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33rd Annual Three Bear Sled Dog RaceSubmitted: 02/09/2013
Story By Ryan Abney


LAND O' LAKES - For 33-years the Wisconsin Trail Blazers have been racing to the finish line of the Three Bear Sled Dog Race. The state's longest running dog sled race gave fans plenty to cheer about Saturday in Land O' Lakes.

Besides the adrenaline rush---friendship is what makes this sport something special.

Five-hundred dogs-- Eight race classes--one goal--MUSH!
These pups don't know the definition of winning. But for their best friend--they'll kick all four paws into high-gear. It's the kind of connection that fans can easily see.

"We have the opportunity to see how they take care of these dogs and how well the dogs are taken care of on a regular basis." Said Volunteer, David Gunderson.

"We train quite a bit during the week and this is the only thing that I do...I'm not in a sport so this is pretty much my life during the winter." Said Four Dog Pro racer Jill Czerniak.

These Mushers work hard to win. But in the end--safety is number one. Mother Nature always has the final say.

Rob Behm is the Wisconsin Trail Blazer President. The love between the two is a reason he enjoys sled dog racing.

"There's a bond between dog and man and bother of them rely on good snow to race on"

Just in time for this competition---the Northwood's forecast delivered. Jill Czerniak and her pup had no complaints.

"We had a good berm on the side of the tail, it wasn't too punchy, it was a very good trail."

"The sun helps a little with the contrast of the trails so the dogs can see where the turns are ahead of time." Open Class racer, Dennis Marksteiner said.

And after months of training and overcoming obstacles, one thing makes it all worthwhile. Skijoring with his dog Ridge is what drives Mike Cristman when it gets tough.

"Just training him up and watching him do really good. He desires to please me, I desire to please him. It's really great."


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 IN OTHER NEWS

PRICE COUNTY - A truck versus train crash killed a woman late Saturday morning.

According to the Price County Sheriff's Office, it happened at the intersection of County Road D and the Canadian National Railroad tracks in the Township of Knox.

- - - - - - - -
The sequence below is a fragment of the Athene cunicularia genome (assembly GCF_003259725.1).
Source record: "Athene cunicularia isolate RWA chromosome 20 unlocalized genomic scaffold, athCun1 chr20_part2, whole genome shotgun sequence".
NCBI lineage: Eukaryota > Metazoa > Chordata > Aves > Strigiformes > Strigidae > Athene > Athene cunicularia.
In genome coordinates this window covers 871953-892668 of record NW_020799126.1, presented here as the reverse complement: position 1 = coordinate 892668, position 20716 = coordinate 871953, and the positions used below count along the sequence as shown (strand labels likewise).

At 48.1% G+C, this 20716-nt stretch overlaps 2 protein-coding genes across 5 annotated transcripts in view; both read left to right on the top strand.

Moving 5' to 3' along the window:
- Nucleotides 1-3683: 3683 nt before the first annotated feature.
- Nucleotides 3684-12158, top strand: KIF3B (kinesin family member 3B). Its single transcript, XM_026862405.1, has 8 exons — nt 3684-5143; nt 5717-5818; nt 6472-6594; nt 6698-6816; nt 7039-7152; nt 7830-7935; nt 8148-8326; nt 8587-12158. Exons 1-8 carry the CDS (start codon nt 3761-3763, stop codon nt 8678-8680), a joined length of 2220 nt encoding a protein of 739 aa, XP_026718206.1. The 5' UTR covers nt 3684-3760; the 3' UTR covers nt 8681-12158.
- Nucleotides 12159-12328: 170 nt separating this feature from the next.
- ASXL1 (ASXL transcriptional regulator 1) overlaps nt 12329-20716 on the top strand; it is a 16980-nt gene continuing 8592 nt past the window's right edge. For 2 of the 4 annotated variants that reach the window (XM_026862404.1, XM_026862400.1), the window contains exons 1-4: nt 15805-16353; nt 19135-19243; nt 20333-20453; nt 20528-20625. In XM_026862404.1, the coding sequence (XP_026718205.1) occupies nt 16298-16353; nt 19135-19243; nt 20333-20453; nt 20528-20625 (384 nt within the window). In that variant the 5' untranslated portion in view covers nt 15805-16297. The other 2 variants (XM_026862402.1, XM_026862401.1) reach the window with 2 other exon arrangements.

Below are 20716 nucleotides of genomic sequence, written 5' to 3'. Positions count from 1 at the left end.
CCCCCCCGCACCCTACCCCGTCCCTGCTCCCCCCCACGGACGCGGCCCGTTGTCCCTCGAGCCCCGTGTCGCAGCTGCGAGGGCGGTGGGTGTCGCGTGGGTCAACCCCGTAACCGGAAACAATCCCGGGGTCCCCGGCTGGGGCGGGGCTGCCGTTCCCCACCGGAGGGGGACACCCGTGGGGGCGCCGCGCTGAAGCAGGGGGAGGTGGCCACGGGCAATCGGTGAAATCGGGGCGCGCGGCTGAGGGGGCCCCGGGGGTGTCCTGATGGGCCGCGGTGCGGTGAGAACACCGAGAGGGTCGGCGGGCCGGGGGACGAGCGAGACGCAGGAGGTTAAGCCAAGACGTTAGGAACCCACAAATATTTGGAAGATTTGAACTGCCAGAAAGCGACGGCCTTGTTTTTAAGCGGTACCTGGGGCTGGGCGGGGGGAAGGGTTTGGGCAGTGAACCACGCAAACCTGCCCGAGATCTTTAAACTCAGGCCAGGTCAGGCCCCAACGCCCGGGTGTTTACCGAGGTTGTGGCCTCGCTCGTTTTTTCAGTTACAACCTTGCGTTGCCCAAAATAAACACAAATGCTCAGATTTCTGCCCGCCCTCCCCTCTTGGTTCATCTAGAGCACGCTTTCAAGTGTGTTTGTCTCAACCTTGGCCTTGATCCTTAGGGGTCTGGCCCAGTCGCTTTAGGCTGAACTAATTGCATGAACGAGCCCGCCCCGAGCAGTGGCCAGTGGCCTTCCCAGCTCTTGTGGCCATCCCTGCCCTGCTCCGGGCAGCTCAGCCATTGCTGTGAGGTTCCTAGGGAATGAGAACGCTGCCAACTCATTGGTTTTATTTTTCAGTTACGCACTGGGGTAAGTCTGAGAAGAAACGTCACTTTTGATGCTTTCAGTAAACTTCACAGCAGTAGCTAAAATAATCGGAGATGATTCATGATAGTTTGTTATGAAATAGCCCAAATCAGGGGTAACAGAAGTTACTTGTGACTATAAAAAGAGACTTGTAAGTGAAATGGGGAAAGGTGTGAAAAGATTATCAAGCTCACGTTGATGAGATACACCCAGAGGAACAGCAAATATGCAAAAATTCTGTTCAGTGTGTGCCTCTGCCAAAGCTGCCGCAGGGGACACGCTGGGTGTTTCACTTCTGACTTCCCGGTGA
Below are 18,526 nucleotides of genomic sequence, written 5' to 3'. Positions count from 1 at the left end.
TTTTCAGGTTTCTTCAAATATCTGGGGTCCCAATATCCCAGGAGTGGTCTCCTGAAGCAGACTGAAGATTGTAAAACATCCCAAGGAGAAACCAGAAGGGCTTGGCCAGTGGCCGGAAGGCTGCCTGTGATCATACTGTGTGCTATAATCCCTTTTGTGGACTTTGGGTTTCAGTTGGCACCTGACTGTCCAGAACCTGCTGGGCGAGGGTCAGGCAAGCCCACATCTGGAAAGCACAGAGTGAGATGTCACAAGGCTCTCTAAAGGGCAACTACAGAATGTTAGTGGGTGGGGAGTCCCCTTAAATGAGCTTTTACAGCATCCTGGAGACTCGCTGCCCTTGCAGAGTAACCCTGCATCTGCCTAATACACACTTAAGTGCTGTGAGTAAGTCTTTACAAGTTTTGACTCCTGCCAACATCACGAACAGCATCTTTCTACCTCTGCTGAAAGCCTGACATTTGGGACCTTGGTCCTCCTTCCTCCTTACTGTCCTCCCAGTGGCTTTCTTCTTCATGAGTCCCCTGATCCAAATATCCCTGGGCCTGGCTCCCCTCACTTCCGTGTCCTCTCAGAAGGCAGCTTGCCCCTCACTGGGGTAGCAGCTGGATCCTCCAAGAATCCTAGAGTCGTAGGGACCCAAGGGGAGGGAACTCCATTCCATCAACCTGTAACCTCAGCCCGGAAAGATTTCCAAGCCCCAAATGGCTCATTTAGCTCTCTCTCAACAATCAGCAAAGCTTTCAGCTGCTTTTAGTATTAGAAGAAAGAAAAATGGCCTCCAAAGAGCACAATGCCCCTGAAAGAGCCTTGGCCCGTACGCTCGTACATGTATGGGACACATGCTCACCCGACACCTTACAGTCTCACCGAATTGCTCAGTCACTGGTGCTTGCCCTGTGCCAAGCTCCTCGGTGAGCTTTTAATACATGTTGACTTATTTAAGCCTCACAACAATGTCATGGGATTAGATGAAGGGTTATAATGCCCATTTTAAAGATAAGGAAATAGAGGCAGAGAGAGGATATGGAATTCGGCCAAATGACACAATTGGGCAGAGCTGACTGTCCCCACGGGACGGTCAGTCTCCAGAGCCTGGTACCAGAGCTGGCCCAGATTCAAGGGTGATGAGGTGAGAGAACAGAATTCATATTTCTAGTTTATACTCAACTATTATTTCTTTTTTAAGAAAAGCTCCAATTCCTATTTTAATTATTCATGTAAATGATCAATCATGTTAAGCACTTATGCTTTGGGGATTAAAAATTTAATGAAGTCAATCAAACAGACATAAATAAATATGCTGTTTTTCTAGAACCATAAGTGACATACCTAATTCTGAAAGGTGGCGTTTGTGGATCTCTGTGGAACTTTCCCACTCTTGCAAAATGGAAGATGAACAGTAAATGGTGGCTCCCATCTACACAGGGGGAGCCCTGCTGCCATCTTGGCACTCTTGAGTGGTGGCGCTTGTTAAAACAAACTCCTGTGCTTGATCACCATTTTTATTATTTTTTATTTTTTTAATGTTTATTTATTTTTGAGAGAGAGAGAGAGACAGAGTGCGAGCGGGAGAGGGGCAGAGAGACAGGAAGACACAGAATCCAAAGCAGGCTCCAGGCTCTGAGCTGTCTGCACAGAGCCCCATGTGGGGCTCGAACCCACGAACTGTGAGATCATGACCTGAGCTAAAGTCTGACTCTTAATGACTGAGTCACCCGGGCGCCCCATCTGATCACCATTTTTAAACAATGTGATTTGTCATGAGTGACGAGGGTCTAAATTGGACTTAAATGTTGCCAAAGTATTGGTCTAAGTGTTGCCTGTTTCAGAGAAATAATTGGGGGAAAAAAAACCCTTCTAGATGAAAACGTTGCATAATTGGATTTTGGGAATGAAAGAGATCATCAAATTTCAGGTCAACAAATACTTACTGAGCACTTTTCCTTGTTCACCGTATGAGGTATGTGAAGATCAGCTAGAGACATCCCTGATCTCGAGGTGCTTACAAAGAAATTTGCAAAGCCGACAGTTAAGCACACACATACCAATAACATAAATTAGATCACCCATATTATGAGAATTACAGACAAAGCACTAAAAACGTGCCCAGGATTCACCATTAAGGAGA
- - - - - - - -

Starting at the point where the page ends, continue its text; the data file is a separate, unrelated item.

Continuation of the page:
Police think a 76-year-old man was driving the truck with a 76-year-old woman in the passenger seat, and the truck and the train collided.

Several different agencies responded, including Canadian National Railroad investigators.

Crews took the man to St. Joseph's Hospital in Marshfield, and they took the woman to Aspirus Hospital in Wausau where she later died.

Police are still investigating and will not yet release the names.

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RHINELANDER - Lumberjacks returned to Rhinelander Saturday for the 3rd annual Boom Lake Log Jam.

The event celebrates the city's logging history while showing off both old and new lumberjack skills.

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GREEN BAY - Prosecutors have charged a 26-year-old man accused of fatally stabbing his ex-girlfriend and her mother and injuring a third person in the Green Bay area.

Jacob Cayer of Ashwaubenon was charged Friday with two counts of first-degree intentional homicide. WLUK-TV reports Cayer also is charged with attempted first-degree intentional homicide, burglary, and bail jumping.

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WAUSAU - Police in Wausau expect to forward forgery charges to the Marathon County District Attorney against four people after finding counterfeit money in the area.

Patrick J. Eppolite Jr., 22; Michael A. Beck, 27; Jeremy J. Hess, 36; and Amanda M. Bender, 32, are currently in jail on probation holds, but investigators believe they're connected to some counterfeit $20 bills in the area, according to the Wausau Police Department.

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STEVENS POINT - David Appel doesn't say too much these days.  Instead, he lets his artwork speak for him.

"Oh yeah, he likes to show them off," David's son Dan said.

The recently turned 82-year-old spends his days in the Portage County Skilled Nursing Facility. His family often spends their weekly visit admiring the oil paintings he once crafted.

"I wouldn't call it a shock, but I didn't know he had that artistic skill," Dan Appel said.

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MERCER - You don't expect to see crowds in secluded parts of Iron County, but loons tend to be a big draw.

"There's a lot of people who have had interest in loon research," said DNR wildlife biologist John Olson.

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RHINELANDER - This week, a 7-year-old put his life in danger to save his baby sister and little brother from a house fire near downtown Rhinelander.

On Friday, the Rhinelander Fire Department honored that little boy for his bravery.

Rhinelander firefighters now call Adam Granger, 7, a hero.

"He tells me over and over how he wasn't scared and just wanted to save his sister's life and didn't want her to die," said Jenny Schroeder, Adam's mother.

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